Valarie Kaur is a civil rights activist, award-winning filmmaker, lawyer, faith leader and founder of the Revolutionary Love Project. Her social justice campaigns have helped win policy change on hate crimes, racial profiling, immigration detention, solitary confinement, marriage equality and internet freedom. She founded Groundswell Movement, the Yale Visual Law Project and Faithful Internet, initiatives that equip new generations with tools for social change. During her work inside supermax prisons, on the military base at Guantanamo and at sites of mass shootings, she identified a surprising key element for social change: the ethic of love. She now leads the Revolutionary Love Project to champion love as a public ethic and wellspring for social change.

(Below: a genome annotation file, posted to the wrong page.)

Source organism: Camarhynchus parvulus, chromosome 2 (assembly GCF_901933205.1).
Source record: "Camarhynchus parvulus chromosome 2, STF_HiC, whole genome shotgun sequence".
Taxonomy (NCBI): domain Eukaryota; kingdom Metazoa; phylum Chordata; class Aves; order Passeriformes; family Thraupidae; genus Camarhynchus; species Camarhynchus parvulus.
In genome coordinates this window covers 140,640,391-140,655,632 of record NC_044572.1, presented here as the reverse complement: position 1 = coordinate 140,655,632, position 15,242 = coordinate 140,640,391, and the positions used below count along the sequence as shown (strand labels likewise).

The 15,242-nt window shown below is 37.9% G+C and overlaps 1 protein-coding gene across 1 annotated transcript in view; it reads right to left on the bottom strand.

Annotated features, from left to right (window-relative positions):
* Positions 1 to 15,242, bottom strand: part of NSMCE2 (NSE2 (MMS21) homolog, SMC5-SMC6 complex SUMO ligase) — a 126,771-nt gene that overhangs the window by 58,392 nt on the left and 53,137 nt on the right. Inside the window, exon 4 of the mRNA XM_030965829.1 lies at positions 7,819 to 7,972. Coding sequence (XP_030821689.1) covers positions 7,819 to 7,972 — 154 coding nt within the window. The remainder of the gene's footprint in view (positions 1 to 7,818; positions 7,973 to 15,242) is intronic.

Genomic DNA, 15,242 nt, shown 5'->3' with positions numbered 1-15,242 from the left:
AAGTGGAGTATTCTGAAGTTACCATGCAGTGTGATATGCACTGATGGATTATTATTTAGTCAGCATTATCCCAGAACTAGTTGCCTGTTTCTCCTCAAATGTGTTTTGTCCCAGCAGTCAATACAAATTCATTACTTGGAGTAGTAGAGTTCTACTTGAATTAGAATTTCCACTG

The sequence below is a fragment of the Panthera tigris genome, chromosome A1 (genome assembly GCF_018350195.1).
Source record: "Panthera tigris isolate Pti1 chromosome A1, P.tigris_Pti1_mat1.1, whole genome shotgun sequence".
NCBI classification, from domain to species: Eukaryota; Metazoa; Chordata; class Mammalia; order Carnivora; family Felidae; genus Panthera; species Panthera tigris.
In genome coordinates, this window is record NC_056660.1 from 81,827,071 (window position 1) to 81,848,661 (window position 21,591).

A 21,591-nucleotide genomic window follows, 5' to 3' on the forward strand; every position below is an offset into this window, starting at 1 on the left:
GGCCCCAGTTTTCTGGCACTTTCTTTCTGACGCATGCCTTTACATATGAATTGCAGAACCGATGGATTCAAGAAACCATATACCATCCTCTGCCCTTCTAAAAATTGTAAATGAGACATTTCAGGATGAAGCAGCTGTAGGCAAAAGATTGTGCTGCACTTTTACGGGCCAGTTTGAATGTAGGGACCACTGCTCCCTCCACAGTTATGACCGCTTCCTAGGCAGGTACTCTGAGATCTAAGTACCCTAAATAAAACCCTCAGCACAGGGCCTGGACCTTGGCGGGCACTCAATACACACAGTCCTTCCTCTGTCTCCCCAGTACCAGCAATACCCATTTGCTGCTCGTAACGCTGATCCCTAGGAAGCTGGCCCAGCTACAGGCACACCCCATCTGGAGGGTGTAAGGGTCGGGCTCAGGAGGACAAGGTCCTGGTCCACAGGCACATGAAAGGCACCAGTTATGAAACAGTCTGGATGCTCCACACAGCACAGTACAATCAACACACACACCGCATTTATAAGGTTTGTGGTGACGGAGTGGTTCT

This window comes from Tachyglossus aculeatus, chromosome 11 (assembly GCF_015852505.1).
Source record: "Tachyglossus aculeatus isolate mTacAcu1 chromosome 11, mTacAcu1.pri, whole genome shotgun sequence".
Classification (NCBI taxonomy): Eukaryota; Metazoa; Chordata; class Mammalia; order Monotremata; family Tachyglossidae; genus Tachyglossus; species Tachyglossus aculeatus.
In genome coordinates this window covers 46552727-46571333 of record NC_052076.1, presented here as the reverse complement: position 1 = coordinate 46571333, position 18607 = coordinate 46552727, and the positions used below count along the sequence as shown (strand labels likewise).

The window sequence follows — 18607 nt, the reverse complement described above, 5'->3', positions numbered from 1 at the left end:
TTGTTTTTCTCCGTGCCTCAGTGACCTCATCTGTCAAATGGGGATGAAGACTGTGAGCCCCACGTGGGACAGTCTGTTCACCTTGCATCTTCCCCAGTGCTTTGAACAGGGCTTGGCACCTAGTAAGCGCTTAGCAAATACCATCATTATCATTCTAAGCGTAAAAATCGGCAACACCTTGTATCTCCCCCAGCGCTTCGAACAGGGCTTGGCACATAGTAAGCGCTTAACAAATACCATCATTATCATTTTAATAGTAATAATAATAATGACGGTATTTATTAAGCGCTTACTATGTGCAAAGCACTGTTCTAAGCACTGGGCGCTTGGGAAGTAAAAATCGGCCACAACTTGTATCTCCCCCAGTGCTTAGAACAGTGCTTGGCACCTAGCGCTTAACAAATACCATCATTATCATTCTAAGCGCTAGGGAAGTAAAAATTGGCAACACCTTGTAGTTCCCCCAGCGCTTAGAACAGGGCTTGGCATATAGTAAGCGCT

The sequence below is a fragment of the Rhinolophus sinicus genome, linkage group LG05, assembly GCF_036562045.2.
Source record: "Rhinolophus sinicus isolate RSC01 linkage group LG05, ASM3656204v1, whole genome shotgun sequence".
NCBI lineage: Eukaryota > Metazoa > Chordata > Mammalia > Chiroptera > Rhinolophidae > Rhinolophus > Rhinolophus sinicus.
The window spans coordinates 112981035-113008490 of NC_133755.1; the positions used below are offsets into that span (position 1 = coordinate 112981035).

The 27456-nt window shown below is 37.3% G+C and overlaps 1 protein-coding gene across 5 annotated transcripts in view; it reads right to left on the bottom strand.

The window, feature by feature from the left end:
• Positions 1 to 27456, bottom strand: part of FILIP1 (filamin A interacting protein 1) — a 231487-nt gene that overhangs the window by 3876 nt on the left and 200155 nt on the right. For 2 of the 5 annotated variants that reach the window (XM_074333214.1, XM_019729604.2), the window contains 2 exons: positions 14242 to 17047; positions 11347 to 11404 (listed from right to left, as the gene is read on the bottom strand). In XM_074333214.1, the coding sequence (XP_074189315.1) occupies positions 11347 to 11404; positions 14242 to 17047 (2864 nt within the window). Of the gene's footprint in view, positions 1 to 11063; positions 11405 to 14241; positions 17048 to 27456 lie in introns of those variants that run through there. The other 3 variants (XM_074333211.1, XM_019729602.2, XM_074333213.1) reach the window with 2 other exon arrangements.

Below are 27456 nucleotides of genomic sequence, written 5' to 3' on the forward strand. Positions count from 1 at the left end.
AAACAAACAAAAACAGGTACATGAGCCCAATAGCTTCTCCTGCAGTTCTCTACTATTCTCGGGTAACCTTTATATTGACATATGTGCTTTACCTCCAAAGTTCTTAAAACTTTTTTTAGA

Kaur earned degrees at Stanford University, Harvard Divinity School and Yale Law School. She lives with her film partner and husband Sharat Raju and son Kavi in California, where her family settled as farmers a century ago. She is a member of the California Bar.
This 30-minute talk is thought-provoking and worth pausing to watch.
Does a socially just society require a radical feminist overhaul of dominant patriarchal structures? Dr. Robert Jensenis a professor of journalism at The University of Texas, Austin. He is the author of many books, and he writes opinions and analytics on foreign policy, politics, and race for popular media. His work has appeared in papers and magazines across the United States.
Babbitt (1922), by Sinclair Lewis, is a satirical novel about American culture and society that critiques the vacuity of middle-class life and the social pressure toward conformity.